I know that given a manifold $M$ and its corresponding tangent bundle $TM$ we can call $\Pi TM$ the space of forms parametrized (via charts) by $\{x_i\}_{i=1,\dotsc,n}$ and its corresponding cotangent basis $\{dx_i\}_{i=1,\dotsc,n}$. The notation is due to the fact that this space is a $n|n$-supermanifold, since the coordinates of cotangent bundle is anti-commutative.

My question is: Given a Lie algebra $\mathfrak{g}$, what would be $\Pi\mathfrak{g}$? I currently see this notation and don't know what it means.

  • 3
    $\begingroup$ Where do you see this notation? $\endgroup$
    – LSpice
    Aug 9, 2020 at 1:19
  • 2
    $\begingroup$ Suppose $\mathfrak{g}$ is identified with the tangent space of a Lie group $G$ at identity. In this case, $\Pi \mathfrak{g}$ is the fiber of $\Pi TG$ over the identity element. $\endgroup$
    – S. Carnahan
    Aug 9, 2020 at 1:54
  • $\begingroup$ @OP prob worth noting that the shift of \mathfrak{g} is no longer super lie alg in int way as brackets are forced to vanish by the parity condition. Nonetheless it's endowed with some extra structure, there is an odd square zero vector field on its symmetric algebra $\endgroup$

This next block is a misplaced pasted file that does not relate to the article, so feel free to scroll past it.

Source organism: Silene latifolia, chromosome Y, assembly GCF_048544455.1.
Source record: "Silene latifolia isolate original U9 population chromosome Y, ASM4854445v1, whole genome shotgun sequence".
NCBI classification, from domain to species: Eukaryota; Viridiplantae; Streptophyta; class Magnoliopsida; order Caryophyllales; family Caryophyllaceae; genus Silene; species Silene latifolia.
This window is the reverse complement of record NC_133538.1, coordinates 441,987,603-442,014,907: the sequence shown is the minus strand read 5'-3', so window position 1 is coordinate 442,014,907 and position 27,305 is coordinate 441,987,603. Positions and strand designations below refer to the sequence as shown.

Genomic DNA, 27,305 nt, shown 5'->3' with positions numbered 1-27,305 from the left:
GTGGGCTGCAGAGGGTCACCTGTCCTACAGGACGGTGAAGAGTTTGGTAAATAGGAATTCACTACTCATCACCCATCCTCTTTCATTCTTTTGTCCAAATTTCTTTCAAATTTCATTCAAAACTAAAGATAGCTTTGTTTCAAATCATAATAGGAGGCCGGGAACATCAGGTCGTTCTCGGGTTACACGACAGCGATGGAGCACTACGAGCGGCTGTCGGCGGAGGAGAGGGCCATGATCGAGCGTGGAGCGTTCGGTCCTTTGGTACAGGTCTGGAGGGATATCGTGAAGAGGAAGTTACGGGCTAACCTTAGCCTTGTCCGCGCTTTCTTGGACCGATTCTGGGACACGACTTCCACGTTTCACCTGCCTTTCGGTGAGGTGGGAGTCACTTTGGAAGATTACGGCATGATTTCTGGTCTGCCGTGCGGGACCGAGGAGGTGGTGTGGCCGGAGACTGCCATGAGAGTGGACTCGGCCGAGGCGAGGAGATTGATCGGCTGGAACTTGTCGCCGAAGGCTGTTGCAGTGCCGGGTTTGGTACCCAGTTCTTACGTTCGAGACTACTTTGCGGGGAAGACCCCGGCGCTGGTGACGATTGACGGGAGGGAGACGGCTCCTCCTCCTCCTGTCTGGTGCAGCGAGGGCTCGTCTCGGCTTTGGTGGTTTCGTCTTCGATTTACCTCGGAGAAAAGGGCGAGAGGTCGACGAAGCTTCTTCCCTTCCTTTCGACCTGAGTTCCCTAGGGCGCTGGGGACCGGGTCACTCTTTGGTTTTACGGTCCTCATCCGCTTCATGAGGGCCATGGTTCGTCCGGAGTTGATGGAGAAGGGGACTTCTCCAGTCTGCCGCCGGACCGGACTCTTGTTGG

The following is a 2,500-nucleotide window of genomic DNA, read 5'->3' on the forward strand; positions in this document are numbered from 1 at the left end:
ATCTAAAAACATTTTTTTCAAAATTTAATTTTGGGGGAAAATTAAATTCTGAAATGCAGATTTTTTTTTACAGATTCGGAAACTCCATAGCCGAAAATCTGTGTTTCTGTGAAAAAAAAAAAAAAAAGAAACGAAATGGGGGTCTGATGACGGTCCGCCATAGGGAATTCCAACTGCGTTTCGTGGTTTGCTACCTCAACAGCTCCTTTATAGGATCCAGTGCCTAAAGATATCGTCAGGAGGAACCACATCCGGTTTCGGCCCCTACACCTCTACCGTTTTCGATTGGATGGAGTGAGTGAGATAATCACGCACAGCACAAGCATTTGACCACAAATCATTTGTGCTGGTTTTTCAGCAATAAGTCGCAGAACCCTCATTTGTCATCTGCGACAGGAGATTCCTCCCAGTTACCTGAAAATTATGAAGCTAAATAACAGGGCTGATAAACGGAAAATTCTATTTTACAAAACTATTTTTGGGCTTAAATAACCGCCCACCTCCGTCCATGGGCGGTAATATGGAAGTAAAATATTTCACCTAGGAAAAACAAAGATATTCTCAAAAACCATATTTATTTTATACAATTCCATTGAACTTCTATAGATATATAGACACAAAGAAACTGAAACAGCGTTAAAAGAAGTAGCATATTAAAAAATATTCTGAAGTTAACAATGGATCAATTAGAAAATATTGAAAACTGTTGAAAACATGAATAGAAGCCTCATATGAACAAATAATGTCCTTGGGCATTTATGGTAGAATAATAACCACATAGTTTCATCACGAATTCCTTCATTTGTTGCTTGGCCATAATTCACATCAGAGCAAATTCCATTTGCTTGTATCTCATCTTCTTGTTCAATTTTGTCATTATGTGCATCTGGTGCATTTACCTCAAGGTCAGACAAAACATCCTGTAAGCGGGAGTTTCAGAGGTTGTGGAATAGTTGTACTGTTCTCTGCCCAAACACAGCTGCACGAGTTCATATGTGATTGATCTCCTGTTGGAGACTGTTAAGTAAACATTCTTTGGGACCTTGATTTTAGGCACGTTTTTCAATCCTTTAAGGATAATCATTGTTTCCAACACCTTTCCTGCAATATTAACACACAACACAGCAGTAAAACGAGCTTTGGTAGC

– EBz
    Nov 20, 2020 at 11:28

1 Answer 1


Since a Lie algebra is a vector space, $\Pi\mathfrak{g}$ is just the vector space $\mathfrak{g}$ with a $\mathbb{Z}_2$-grading where every element is odd. In particular, if $(t_a)$ is a basis of $\mathfrak{g}$ and $(c^a)$ is the dual basis, then we can take $c^a$ as coordinates on $\Pi\mathfrak{g}$. Then functions on $\Pi\mathfrak{g}$ are polynomials in the $c$ variables where we identify $c^ac^b$ with $-c^bc^a$. A good resource for these matters is D. Fiorenza's paper An introduction to the Batalin-Vilkovisky formalism (arXiv link).


Your Answer

By clicking “Post Your Answer”, you agree to our terms of service, privacy policy and cookie policy

Not the answer you're looking for? Browse other questions tagged or ask your own question.